D6 Dungeon Review – Warriors and Waffles
There is a lot to love about epic games. Large game, sprawling across numerous tables, taking hours to complete that can immerse you in a deep theme for entire days at a time. They are magnificent and deserve all the credit we can give them. Who doesn’t love complex? Who doesn’t love enormous? Who doesn’t love badass miniatures?
Well…yes…there is epic and there is enormous and there is gigantic – however, sometimes simplicity can also be the key, and today we’re going to look at a game that really helps take simplicity to its extremes. This is a game that is deceptively simple and effective and just joyous to play.
Enter – D6 Dungeon.
What is D6 Dungeon? How is D6 Dungeon played?
Okay, so there is a bit of a story behind this. D6 Dungeon is an innovative little game that Beth (my partner) and I first discovered at the UK Games Expo in 2019. It was actually the very first game we bought that year, and there is a very good reason for that. Originally Kickstarted under the name of The Dungeon Waffle, D6 Dungeon has a really quirky and interesting idea that deserved some attention. We played it and immediately we fell in love.
So, what is D6 Dungeon, also known as The Dungeon Waffle? Well, D6 Dungeon is a two player game (that can be expanded up to 3 and 4 player) designed by Richard Massey. When playing D6 Dungeon the players are facing either side of a giant waffle shaped grid. That grid is three dimensional, a little bit like a Connect 4 divider/board, and stands between the players.
On their turn, players will draft a singular die from a black bag. That die can be one of six colours:
- Yellow – Comprise mainly of paths, weapons, and wishes.
- Red – Mainly paths, Wish Nets, spells, and a dragon.
- White – Includes Wonderous Items, the Look Spell, paths and weapons.
- Purple – Curses, treasure chambers, Vorpal Swords, Disintegrate spells, and Wish Nets
- Greens – Locked Doors, Keys, Treasure Chests, Swivel Spells, and Rotate Spells.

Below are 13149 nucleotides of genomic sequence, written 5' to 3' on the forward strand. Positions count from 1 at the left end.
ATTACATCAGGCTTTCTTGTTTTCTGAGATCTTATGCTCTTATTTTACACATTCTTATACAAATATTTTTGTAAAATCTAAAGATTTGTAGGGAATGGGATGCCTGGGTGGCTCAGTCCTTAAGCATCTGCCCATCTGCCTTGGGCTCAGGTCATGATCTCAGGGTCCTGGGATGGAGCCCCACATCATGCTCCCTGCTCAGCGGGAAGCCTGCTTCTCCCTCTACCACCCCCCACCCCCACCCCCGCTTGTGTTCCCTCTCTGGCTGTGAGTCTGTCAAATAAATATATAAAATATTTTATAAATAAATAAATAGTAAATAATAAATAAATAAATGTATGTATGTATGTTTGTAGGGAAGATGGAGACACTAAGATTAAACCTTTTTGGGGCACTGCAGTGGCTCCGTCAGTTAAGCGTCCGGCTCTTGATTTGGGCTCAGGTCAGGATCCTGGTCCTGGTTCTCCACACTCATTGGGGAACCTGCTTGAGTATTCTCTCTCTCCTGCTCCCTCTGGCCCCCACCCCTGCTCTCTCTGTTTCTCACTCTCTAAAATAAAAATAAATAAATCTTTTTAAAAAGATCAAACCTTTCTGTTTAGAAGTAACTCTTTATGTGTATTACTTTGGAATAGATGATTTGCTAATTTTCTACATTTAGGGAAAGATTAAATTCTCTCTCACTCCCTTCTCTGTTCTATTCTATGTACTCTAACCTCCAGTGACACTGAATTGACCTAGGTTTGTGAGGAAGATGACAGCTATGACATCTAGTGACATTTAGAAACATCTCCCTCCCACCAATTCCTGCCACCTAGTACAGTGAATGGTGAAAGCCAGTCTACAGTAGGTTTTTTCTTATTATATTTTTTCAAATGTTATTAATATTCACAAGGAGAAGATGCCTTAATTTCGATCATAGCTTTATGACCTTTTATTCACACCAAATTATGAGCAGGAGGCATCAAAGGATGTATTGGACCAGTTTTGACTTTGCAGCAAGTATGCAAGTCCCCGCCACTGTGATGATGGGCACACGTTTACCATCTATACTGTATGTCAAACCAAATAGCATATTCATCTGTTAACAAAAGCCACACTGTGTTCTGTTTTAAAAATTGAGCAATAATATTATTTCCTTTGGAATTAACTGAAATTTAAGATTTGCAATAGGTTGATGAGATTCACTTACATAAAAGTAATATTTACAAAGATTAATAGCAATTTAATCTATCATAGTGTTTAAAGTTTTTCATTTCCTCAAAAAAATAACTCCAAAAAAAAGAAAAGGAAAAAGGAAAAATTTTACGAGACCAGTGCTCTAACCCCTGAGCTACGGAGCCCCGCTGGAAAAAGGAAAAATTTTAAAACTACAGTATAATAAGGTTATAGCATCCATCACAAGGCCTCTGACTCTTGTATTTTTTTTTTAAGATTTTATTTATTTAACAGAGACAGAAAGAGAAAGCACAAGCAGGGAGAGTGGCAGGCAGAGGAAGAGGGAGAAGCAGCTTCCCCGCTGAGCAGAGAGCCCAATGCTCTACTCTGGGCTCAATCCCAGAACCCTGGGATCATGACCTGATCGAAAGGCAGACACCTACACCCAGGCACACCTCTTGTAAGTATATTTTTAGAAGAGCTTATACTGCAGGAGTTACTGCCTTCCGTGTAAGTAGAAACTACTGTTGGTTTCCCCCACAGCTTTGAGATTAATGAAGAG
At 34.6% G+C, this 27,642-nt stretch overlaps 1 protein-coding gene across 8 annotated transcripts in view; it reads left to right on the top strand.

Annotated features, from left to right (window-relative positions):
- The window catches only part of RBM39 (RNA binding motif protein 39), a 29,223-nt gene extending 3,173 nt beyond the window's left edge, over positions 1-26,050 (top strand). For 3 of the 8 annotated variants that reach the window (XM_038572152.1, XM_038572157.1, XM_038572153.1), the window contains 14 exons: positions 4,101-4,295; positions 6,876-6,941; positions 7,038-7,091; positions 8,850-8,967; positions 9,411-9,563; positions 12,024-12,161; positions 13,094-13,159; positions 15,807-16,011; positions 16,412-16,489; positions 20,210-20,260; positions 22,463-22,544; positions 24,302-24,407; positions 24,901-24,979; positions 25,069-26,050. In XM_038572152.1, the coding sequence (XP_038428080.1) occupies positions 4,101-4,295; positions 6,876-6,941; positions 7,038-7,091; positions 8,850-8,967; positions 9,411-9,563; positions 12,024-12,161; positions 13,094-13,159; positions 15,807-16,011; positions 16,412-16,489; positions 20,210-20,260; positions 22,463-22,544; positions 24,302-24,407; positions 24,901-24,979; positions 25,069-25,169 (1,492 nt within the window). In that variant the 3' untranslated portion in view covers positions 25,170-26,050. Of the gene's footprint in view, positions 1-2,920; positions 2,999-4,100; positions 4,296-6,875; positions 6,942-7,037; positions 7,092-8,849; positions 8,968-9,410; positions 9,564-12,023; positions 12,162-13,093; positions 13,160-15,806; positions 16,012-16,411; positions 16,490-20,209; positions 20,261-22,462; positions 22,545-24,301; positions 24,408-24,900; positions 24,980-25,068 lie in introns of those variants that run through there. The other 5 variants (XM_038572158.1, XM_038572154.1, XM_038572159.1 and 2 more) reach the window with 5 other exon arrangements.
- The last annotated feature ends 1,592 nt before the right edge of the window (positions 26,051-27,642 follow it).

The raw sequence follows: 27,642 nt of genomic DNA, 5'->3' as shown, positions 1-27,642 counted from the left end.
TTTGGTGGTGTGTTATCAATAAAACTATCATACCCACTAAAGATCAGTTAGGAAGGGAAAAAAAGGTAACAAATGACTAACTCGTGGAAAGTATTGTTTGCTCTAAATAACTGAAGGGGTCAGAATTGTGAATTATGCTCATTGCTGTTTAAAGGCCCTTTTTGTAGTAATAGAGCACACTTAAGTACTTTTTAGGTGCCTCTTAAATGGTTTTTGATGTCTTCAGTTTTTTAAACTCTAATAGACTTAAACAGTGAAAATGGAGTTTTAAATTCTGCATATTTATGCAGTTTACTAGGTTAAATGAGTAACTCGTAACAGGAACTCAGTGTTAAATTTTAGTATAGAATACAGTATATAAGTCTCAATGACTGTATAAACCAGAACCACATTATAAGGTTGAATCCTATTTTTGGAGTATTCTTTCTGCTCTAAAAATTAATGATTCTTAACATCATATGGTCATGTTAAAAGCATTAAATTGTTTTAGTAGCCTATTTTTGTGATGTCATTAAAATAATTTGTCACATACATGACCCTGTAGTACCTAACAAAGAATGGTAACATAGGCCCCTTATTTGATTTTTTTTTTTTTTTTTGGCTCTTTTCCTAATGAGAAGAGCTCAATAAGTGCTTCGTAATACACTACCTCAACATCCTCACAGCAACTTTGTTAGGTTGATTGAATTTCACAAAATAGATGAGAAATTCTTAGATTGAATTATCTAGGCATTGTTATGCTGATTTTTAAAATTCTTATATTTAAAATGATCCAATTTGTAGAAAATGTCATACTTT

- Orange – Mostly paths, the Look spell, Wish Ring, and Rotate Spells.
Everything you do within D6 Dungeon falls into one of three different categories –
- Dungeon Maps make up the path you create when traversing the map. Each die has at least two sides that are Dungeon paths.
- Items or Spells are things that can help you traverse the dungeon. These can be like swords/weapons for fighting any monsters on the paths, or spells to interact with the dice once they have been placed in the waffle.
- Wish Rings allow you to choose any side you want of the dice. They must be used immediately unless you store it in a Wish Net.
Using different dice, items, and spells it is down to you, as the player, to cross from one side of the waffle to the other. To do so you must create a path through the dungeon, as well as have enough keys to unlock any locked doors or chests you come across, enough swords to fight any monsters, and enough gumption to do it all with style.
It goes without saying that, as you place a die in the waffle, you have one side and your opponents have the other. With the spells allowing for you to manipulate your dice as well as your opponent’s, this allows for a really interesting dynamic within the game.